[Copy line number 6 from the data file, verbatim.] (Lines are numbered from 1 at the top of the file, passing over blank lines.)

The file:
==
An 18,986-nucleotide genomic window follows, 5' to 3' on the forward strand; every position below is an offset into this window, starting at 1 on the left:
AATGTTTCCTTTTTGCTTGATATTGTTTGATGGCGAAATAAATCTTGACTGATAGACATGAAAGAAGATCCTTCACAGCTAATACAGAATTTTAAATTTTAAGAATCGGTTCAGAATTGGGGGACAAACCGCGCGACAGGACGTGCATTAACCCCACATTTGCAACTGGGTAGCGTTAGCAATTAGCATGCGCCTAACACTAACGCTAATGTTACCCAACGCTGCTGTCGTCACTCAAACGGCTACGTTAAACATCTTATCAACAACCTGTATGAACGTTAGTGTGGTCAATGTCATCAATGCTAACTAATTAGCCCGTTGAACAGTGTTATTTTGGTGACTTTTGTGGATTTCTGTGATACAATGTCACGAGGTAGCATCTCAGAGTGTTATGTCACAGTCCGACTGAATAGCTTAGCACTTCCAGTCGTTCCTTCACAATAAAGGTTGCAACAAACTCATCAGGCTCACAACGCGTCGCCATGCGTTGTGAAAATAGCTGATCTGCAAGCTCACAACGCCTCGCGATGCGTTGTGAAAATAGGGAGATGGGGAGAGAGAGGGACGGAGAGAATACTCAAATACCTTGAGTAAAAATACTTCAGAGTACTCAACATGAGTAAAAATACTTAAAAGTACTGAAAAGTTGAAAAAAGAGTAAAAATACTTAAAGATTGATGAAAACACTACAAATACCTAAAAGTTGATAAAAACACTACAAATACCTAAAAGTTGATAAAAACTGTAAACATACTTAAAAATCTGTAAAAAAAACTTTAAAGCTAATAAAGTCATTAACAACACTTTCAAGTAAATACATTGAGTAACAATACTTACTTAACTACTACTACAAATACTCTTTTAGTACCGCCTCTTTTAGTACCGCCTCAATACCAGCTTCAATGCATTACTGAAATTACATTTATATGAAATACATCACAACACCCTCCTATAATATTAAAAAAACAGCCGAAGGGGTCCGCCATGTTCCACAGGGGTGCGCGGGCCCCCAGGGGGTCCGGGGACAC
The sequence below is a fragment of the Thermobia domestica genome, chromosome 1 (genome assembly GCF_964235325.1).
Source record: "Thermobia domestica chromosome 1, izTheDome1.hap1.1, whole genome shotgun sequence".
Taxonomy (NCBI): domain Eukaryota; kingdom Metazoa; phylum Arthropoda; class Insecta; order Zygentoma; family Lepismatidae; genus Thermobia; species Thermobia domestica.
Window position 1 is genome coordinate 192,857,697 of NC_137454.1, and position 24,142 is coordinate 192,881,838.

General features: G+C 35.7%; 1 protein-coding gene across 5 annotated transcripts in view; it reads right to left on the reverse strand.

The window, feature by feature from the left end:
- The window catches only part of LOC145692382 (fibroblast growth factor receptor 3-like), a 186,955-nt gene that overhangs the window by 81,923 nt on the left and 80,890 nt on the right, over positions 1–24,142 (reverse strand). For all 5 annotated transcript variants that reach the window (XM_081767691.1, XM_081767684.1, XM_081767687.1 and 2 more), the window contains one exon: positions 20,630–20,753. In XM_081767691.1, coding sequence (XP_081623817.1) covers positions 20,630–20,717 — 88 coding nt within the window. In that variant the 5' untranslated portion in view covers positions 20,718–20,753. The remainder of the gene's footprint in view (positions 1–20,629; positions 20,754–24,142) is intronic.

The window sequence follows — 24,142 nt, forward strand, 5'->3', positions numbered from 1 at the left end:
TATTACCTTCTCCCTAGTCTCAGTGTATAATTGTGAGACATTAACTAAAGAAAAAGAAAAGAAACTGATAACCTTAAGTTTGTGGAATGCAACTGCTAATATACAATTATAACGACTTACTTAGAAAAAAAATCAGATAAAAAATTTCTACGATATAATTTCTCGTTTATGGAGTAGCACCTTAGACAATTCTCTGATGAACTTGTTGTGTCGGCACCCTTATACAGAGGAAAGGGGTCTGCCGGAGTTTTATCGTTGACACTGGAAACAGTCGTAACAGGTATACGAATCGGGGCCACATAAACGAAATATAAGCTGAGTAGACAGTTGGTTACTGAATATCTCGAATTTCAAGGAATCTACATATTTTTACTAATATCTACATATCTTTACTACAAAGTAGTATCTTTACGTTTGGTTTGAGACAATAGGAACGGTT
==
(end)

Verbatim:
Window position 1 is genome coordinate 192,857,697 of NC_137454.1, and position 24,142 is coordinate 192,881,838.